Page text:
If it's private then don't put it out in public and companies like facebook won't have access to it.
I'm not talking about being upset with a situation like me saying "I just got a new car!" and then Facebook serving me ads for accessories or insurance. That's a tradeoff I'm okay with, for the very reason you specify. The think that grinds my gears is entirely different, and an example of it just happened today. I have a few PC repair clients. I call, text, and e-mail them. I do not contact them via Facebook. I do not have the Facebook app installed on my phone, we have no mutual friends, they've never e-mailed me at my e-mail address associated with my Facebook account, and I run Ghostery on my browser. To the extent that I can, I've opted out of whatever tracking Facebook lets me opt out of. So, how did Facebook know that I knew these clients? That's information I've not only not given them, but have gone out of my way to prevent Facebook getting. "Because I use the service at all" is a pretty poor reason why Facebook should have that information.
"I have nothing to hide" indicates that privacy is seen as a PRIVILEGE requiring a reason for its desire
No it is the justification for making things that may would have been private by default public instead. Yes previously photos that I took privately remained on my camera, now they are synced to my public folder on my cloud provider. I don't have to do that, but I choose to because it is convenient and I have nothing to hide, that's the tradeoff.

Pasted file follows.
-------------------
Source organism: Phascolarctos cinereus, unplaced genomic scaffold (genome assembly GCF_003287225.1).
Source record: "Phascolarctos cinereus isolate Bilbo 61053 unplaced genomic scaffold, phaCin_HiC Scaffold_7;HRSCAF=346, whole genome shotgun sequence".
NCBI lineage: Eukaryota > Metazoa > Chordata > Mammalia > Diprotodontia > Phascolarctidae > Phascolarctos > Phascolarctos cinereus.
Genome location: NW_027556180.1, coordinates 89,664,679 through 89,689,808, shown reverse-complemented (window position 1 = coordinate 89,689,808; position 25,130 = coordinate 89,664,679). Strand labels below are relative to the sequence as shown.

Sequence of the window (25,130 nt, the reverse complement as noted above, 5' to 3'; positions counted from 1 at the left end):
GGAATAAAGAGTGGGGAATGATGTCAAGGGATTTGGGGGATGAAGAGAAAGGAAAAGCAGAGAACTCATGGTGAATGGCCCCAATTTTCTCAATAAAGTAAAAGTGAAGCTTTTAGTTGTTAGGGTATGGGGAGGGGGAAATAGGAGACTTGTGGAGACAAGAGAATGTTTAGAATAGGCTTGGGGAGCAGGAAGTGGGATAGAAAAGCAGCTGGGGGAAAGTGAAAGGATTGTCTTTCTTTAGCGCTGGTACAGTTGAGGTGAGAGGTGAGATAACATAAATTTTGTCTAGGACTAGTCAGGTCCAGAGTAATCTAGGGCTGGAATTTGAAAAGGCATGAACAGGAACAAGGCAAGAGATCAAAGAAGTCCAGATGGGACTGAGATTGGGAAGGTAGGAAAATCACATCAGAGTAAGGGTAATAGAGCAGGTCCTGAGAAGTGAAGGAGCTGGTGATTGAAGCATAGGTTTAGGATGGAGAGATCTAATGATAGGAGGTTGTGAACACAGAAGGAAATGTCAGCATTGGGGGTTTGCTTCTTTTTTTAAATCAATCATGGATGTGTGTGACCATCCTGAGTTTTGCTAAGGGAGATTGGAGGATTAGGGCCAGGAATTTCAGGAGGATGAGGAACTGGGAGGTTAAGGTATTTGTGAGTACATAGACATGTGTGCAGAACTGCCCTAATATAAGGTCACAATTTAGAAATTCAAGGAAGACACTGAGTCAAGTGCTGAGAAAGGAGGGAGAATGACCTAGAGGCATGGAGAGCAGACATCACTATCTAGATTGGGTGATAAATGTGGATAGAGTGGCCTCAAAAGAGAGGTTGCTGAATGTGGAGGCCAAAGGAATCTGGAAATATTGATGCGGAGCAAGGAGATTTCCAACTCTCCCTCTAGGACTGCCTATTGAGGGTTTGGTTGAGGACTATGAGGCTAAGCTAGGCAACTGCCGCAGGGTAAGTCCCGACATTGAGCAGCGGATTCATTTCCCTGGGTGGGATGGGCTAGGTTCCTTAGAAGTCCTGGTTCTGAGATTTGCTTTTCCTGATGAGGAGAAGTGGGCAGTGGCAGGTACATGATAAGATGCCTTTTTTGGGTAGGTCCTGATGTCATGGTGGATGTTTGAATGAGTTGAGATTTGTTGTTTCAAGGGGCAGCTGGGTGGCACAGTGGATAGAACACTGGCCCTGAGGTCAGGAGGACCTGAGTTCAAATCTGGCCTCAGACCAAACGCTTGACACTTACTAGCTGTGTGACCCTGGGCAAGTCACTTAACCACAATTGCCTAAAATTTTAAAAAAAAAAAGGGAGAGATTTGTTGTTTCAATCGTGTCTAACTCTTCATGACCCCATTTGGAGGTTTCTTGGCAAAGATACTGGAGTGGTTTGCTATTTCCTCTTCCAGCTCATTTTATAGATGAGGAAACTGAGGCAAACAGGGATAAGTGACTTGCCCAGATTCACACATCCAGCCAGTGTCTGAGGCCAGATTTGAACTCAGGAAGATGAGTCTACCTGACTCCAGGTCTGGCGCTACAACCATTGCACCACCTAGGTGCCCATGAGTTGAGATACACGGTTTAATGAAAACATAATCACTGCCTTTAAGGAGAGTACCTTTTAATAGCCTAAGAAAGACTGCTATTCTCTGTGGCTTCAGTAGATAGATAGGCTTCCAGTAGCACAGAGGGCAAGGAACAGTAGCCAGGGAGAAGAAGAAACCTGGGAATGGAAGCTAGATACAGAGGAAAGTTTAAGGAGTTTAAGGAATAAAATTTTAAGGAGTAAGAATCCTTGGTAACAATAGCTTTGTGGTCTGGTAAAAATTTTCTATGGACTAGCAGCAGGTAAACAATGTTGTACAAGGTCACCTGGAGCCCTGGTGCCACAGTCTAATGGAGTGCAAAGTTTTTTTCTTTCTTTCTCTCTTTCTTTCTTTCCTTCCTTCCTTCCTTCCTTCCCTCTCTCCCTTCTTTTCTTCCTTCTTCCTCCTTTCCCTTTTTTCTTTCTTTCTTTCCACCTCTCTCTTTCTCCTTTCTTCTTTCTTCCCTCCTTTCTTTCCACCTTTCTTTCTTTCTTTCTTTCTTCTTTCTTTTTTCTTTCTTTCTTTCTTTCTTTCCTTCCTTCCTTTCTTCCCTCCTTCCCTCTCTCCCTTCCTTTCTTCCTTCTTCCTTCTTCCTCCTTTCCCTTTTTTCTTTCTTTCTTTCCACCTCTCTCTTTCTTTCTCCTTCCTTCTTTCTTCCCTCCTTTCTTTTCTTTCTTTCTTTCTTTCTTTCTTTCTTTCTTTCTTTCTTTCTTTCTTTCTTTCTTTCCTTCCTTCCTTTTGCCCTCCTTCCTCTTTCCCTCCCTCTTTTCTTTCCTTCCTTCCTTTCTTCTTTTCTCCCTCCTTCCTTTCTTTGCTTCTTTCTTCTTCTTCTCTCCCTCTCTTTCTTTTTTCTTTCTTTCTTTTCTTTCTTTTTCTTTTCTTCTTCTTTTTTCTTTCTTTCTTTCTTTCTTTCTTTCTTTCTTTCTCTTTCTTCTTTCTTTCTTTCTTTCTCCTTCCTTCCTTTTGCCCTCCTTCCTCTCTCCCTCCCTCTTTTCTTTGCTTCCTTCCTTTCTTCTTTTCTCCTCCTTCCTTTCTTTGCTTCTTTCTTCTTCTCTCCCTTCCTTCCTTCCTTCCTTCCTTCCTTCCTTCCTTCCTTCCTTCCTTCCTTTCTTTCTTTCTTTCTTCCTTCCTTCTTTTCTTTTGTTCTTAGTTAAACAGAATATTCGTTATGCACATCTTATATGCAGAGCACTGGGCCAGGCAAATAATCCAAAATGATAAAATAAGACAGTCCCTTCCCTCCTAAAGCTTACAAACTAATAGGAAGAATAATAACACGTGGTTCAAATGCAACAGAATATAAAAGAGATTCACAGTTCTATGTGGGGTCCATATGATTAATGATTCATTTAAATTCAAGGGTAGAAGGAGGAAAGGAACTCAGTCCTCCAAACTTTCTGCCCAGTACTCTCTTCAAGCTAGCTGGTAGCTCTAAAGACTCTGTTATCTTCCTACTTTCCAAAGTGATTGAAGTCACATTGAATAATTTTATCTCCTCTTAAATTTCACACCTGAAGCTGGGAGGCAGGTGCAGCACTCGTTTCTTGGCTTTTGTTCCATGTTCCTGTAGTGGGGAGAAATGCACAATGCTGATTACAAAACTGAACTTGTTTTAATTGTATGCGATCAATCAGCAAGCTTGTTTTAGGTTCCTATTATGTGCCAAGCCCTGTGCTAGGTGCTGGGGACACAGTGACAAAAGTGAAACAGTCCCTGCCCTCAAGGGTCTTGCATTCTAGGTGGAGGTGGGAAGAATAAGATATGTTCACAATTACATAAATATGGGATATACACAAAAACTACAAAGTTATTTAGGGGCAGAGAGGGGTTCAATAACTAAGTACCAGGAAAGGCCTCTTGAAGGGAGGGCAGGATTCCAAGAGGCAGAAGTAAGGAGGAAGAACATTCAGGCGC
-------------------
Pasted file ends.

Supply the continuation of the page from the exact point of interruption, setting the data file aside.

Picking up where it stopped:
Agreed. Let me give you another example. Back in June, I went with a friend on a road trip to Pittsburgh. In anticipation of this trip, I updated Google Maps on my phone. I don't use it often, and I have auto-updates on my phone disabled, so it was a bit dated. When we got back home, I learned that Google has a "map history" 'feature' that's a part of the Maps app, that show you the routes you took. I was never notified of this change, and again, wherever possible, I opted out of Google's data collection. Maps is "convenient", and Google showing me ads for rest stops and gas stations while I'm driving is an acceptable tradeoff. Retaining that data, when no prompt was given to me? I had nothing to hide during that trip, but it's disrespectful to take data in that manner without giving the user the option to have it not collected. Depending on the tightness of your tin foil hat, there's no guarantee that they aren't taking that data anyway and just aren't showing it to you. "Don't use Maps then" is the likely answer, and I no longer do - I use CoPilot. The fact that the opt-out wasn't made known to me until after the data had been collected? That's not terribly justifiable.